10 most commonly misunderstood insurance terms made simple
We’ve all been there. You’re on the phone to your insurance company and they’re saying things that you don’t understand. Disclosure? Exclusions? Market Value? What do these mean and why do you need to know?
To help you get to grips with insurance-speak, we’ve researched the top 10 most commonly misunderstood terms, put them into plain English and thrown in some handy tips and tricks so next time you contact your insurer not only will you be fluent in their language, you’ll sound like you totally know your stuff.
This is the contract between you and your insurer. This hefty little number contains all the ins and outs (terms and conditions) of what you’re insured for and – perhaps even more importantly – what you’re not (these are known as ‘Exclusions’ – read on for an explanation of what that means).Tip: You can ask your insurer for a copy of your policy at anytime. Don’t be afraid to ask your insurer to explain anything you don’t understand. Ask for real-life examples of terms you’re really struggling with.
In the world of insurance, this means sharing all relevant information and being open and honest with your insurer when applying for cover. If you haven’t been truthful and later down the line you need to make a claim, your insurer may not be obliged to pay out some or all of the costs needed to fix what’s gone wrong.Tip: Pay careful attention to the questions you are asked when buying your policy and if you don’t fully understand something, ask for clarification.
These are items or situations that aren’t covered under your policy. For example, if you’ve made modifications to your car that you haven’t told your insurer about and these are damaged or stolen, the cost to repair or replace them may not be covered . Other examples are, you might not be covered if you decide to start using your car as an uber taxi or pizza delivery service, tell your insurer and they’ll make sure you are on the right policy that will cover you. If you decide to go on a four month holiday and rent your house on air BnB while you’re away, tell your insurer and they’ll let you know if any different terms apply.Tip: Make sure your policy is up to date with any changes to your situation. If there is an exclusion on your policy that you’re worried about, discuss it with your insurer – they may be able to help.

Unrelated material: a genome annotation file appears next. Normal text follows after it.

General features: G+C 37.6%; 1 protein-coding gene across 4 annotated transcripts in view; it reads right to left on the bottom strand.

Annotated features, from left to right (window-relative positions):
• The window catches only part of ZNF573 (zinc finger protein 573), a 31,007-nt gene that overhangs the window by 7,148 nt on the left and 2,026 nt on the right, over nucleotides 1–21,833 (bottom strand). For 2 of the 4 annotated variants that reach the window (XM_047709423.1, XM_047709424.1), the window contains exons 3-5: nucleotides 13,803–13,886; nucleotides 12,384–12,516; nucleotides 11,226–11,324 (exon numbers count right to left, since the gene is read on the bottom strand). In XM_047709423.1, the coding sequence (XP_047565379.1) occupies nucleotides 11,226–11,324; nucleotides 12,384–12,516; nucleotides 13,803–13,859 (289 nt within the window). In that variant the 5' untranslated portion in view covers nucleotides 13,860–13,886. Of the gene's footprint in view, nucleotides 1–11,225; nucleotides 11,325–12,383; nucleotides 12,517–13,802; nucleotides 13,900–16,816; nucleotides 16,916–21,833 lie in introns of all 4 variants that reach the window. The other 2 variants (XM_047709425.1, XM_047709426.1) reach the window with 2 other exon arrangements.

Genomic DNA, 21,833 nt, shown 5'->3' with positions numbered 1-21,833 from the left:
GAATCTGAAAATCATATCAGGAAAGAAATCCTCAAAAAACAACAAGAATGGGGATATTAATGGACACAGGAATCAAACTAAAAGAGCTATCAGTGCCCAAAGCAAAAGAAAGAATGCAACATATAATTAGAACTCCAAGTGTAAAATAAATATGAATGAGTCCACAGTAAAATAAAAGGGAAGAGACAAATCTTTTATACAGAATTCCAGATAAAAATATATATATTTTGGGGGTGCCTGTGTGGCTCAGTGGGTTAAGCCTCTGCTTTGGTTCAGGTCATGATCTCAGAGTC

What you pay for your insurance cover.Tip: Special discounts/rates are sometimes available to customers who take out more than one policy with the same insurer. Ask your insurer if there are any special offers available to you.
‘Lodging’ or ‘making’ a claim happens when you approach your insurer to cover the cost of a loss and it is covered under your policy.
This is the amount that your asset (e.g. house, car or contents) is worth. Your insurer will usually give you a suggested sum insured, but you can negotiate an amount with your insurer that you’re both happy with.Tip: Make sure you include the value of all accessories when you buy a policy. For example, if your car has flash after-market mag wheels, be sure to include the value of these in your car’s sum insured.
This is the portion of any loss that you agreed to pay when you took out the policy. The insurer makes up the rest of the cost to put right whatever has gone wrong.Tip: Sometimes opting to pay a higher excess can mean cheaper premiums. Talk to your insurer about the options available.
This is the point in your policy when you can choose to continue or end your cover. Use this opportunity to review the cover you’ve got and make sure the sums insured are up to date and adequate/high enough to allow you to replace the property if the worst should happen.Tip: Remember to update your insurer on any life changes that have happened since you took out the policy. For example, if you’ve fitted a burglar alarm to your home or refurbished your kitchen, let your insurer know so they can bring your policy up to date.
A policy that offers market value cover means that in the event of a claim you will receive the used/second-hand value of the item – ie its value immediately before the loss or damage occurred. This will take into account wear and tear and use. For example, if your six-year-old TV is damaged by accident, your insurer will work out the current value of the TV in its used condition and pay you the amount it would cost to buy one in a similar condition. This level of cover is offered under AMI’s Premier Contents insurance